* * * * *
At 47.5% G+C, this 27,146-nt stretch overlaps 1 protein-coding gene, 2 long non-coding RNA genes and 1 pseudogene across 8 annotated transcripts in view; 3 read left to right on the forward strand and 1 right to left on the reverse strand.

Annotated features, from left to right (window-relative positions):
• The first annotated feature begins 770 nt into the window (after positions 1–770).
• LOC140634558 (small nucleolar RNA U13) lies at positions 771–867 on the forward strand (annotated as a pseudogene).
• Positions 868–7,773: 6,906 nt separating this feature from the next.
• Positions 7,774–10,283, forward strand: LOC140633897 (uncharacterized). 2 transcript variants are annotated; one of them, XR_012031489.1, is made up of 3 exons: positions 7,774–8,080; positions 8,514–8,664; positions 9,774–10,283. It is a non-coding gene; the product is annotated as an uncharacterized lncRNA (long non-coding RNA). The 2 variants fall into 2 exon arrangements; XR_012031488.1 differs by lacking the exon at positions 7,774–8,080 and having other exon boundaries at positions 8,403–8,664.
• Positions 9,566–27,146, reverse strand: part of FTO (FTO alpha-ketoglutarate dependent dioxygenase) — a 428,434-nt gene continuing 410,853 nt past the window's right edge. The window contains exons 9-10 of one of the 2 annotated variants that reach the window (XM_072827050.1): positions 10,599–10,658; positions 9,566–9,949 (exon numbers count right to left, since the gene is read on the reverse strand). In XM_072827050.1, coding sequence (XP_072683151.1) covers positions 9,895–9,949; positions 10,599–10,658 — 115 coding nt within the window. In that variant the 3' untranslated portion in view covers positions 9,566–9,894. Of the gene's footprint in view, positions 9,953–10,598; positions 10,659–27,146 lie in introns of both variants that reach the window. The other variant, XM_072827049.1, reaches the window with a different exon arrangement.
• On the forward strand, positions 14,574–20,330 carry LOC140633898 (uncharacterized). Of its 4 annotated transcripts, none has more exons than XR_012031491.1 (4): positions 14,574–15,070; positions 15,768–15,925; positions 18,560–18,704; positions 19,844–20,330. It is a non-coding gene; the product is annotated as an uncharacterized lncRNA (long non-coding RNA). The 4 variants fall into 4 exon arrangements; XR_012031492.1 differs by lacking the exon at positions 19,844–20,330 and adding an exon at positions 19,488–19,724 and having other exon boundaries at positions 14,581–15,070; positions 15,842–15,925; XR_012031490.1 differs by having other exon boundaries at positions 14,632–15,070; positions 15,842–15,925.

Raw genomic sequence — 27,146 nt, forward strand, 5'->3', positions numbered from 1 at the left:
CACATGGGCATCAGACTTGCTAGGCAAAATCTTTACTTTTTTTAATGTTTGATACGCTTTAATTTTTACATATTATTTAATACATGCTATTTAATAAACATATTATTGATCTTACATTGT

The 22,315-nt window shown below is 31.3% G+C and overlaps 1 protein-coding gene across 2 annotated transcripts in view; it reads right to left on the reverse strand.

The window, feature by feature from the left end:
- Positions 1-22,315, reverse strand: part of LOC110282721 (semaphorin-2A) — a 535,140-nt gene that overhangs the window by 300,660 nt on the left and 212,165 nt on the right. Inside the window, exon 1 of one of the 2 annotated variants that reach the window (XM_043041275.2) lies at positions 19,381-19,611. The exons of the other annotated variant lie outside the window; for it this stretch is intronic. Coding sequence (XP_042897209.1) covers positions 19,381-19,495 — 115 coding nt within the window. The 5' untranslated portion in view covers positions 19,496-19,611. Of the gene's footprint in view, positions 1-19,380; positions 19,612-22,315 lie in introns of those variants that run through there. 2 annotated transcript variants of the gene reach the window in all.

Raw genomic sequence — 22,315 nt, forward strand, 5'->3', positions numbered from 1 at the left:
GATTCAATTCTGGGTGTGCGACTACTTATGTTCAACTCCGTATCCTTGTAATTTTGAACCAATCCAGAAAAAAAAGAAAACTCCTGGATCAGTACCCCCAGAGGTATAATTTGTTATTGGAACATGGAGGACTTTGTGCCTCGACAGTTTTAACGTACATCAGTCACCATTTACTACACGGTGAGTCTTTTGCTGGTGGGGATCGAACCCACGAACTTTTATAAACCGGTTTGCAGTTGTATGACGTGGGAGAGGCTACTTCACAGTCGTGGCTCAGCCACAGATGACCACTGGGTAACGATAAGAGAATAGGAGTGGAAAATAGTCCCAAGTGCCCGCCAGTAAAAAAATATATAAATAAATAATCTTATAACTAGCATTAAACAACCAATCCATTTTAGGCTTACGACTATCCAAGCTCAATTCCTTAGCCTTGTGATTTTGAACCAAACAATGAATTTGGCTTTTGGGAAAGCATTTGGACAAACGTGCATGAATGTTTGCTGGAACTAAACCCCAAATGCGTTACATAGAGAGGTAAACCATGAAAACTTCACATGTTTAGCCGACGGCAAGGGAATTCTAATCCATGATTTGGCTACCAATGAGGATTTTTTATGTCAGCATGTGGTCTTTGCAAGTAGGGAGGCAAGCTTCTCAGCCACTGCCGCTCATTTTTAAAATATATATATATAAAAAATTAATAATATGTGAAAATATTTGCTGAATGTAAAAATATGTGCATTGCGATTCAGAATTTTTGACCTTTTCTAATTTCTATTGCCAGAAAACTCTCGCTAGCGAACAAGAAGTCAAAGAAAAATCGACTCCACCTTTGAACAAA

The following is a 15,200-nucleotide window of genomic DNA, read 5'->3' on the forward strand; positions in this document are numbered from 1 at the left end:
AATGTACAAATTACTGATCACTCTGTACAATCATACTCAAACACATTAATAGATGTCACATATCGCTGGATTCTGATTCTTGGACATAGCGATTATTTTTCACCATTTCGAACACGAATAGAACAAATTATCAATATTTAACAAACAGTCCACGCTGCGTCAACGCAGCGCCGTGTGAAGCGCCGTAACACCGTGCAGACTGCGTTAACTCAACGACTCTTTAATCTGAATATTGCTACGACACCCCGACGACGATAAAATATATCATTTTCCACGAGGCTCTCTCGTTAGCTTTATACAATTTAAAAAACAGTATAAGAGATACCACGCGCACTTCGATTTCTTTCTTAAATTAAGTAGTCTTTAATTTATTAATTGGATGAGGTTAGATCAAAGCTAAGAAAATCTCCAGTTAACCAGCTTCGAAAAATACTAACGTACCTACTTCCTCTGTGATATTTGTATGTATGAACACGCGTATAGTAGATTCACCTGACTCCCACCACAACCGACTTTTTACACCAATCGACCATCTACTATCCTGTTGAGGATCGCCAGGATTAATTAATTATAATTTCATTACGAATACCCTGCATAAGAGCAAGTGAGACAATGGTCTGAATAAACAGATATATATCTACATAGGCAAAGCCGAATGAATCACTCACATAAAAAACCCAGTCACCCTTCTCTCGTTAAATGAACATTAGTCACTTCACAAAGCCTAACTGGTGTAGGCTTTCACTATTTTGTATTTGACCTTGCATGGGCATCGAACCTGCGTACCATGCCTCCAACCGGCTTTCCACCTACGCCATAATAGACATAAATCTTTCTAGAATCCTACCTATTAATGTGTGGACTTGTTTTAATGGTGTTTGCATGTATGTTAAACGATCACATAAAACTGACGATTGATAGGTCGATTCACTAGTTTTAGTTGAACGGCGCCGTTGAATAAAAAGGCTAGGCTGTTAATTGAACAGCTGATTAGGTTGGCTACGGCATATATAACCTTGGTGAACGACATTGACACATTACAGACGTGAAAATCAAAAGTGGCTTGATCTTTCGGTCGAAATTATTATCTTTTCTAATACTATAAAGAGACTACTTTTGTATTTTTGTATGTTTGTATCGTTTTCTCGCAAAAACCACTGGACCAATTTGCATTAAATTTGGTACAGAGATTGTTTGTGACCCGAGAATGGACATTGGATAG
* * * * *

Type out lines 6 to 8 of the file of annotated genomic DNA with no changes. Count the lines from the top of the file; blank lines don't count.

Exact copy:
• Positions 7,774–10,283, forward strand: LOC140633897 (uncharacterized). 2 transcript variants are annotated; one of them, XR_012031489.1, is made up of 3 exons: positions 7,774–8,080; positions 8,514–8,664; positions 9,774–10,283. It is a non-coding gene; the product is annotated as an uncharacterized lncRNA (long non-coding RNA). The 2 variants fall into 2 exon arrangements; XR_012031488.1 differs by lacking the exon at positions 7,774–8,080 and having other exon boundaries at positions 8,403–8,664.
• Positions 9,566–27,146, reverse strand: part of FTO (FTO alpha-ketoglutarate dependent dioxygenase) — a 428,434-nt gene continuing 410,853 nt past the window's right edge. The window contains exons 9-10 of one of the 2 annotated variants that reach the window (XM_072827050.1): positions 10,599–10,658; positions 9,566–9,949 (exon numbers count right to left, since the gene is read on the reverse strand). In XM_072827050.1, coding sequence (XP_072683151.1) covers positions 9,895–9,949; positions 10,599–10,658 — 115 coding nt within the window. In that variant the 3' untranslated portion in view covers positions 9,566–9,894. Of the gene's footprint in view, positions 9,953–10,598; positions 10,659–27,146 lie in introns of both variants that reach the window. The other variant, XM_072827049.1, reaches the window with a different exon arrangement.
• On the forward strand, positions 14,574–20,330 carry LOC140633898 (uncharacterized). Of its 4 annotated transcripts, none has more exons than XR_012031491.1 (4): positions 14,574–15,070; positions 15,768–15,925; positions 18,560–18,704; positions 19,844–20,330. It is a non-coding gene; the product is annotated as an uncharacterized lncRNA (long non-coding RNA). The 4 variants fall into 4 exon arrangements; XR_012031492.1 differs by lacking the exon at positions 19,844–20,330 and adding an exon at positions 19,488–19,724 and having other exon boundaries at positions 14,581–15,070; positions 15,842–15,925; XR_012031490.1 differs by having other exon boundaries at positions 14,632–15,070; positions 15,842–15,925.